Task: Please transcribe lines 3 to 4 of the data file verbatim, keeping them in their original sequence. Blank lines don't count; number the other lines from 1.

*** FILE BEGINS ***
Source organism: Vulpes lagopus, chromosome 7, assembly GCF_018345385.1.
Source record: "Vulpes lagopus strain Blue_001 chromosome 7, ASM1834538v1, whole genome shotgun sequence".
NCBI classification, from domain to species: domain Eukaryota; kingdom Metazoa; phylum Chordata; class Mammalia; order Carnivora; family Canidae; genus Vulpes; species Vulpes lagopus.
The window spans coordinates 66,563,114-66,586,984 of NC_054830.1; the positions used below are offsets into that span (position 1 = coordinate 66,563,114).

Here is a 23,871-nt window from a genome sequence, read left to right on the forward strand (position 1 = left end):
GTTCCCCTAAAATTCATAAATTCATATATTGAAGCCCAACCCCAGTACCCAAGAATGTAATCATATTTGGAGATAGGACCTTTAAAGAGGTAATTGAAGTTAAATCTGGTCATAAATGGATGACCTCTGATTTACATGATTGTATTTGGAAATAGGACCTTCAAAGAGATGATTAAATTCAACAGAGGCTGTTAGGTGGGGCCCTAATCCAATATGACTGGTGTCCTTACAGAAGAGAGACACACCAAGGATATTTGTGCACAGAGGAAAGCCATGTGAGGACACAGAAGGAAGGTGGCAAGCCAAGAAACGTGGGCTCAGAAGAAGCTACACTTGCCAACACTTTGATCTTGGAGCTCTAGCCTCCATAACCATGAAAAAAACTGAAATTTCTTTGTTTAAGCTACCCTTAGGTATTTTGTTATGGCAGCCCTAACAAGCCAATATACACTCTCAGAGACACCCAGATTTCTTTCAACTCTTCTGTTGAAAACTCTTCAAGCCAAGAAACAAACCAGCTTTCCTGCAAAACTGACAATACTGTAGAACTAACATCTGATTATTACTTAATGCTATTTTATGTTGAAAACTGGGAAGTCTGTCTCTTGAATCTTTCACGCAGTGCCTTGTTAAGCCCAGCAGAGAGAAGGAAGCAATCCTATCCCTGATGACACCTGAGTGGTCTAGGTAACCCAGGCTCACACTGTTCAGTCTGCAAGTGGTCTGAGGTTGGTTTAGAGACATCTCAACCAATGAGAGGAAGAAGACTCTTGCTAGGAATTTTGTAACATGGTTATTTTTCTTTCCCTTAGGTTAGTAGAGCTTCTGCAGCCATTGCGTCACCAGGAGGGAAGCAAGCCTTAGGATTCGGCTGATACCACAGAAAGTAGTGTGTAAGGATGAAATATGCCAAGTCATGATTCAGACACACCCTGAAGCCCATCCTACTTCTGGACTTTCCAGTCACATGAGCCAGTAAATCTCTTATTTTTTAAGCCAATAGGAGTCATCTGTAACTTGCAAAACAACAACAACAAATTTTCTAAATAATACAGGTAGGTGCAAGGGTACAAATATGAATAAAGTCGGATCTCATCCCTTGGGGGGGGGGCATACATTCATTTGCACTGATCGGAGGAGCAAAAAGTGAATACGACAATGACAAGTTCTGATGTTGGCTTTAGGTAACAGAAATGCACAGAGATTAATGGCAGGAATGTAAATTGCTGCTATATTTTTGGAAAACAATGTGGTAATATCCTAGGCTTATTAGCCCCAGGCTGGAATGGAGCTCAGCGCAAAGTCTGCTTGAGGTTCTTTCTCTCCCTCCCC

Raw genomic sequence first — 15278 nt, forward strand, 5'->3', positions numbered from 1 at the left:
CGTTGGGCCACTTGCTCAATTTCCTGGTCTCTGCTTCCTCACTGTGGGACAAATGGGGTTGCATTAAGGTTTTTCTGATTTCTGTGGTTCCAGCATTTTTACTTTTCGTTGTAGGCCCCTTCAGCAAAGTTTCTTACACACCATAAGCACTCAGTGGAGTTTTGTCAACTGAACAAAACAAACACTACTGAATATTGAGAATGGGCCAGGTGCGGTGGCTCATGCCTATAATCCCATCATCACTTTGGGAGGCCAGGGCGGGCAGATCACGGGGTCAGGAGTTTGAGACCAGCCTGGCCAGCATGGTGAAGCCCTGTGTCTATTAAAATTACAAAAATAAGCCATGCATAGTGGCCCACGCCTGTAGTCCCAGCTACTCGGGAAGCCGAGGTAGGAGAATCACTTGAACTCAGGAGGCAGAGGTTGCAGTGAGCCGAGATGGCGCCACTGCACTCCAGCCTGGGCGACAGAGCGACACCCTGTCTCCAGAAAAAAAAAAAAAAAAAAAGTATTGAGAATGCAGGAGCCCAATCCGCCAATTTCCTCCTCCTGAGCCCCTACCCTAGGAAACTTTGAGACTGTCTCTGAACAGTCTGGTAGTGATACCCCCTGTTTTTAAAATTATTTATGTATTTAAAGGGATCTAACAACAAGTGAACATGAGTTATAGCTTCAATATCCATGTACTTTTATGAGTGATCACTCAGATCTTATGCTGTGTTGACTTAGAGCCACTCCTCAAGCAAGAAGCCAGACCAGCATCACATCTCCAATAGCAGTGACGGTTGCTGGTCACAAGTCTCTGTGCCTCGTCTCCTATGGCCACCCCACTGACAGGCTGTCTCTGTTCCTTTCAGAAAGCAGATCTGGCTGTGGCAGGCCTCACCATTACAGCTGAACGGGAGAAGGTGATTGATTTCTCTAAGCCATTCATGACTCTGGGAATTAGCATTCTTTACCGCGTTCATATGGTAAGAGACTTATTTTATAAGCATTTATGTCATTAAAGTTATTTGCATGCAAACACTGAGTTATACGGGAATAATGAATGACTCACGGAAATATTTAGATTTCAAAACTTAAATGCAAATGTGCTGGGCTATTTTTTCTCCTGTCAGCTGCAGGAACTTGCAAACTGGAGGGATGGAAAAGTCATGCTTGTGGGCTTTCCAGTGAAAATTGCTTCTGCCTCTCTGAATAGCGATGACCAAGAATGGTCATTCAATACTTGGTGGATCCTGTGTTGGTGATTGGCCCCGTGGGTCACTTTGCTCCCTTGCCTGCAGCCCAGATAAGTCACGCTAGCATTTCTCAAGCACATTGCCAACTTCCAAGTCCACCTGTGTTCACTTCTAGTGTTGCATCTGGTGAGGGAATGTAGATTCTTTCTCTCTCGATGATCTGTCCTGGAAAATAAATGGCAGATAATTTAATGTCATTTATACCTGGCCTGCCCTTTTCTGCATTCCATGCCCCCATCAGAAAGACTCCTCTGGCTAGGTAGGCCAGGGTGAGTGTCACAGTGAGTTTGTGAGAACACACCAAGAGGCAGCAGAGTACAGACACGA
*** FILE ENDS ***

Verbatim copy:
NCBI classification, from domain to species: domain Eukaryota; kingdom Metazoa; phylum Chordata; class Mammalia; order Carnivora; family Canidae; genus Vulpes; species Vulpes lagopus.
The window spans coordinates 66,563,114-66,586,984 of NC_054830.1; the positions used below are offsets into that span (position 1 = coordinate 66,563,114).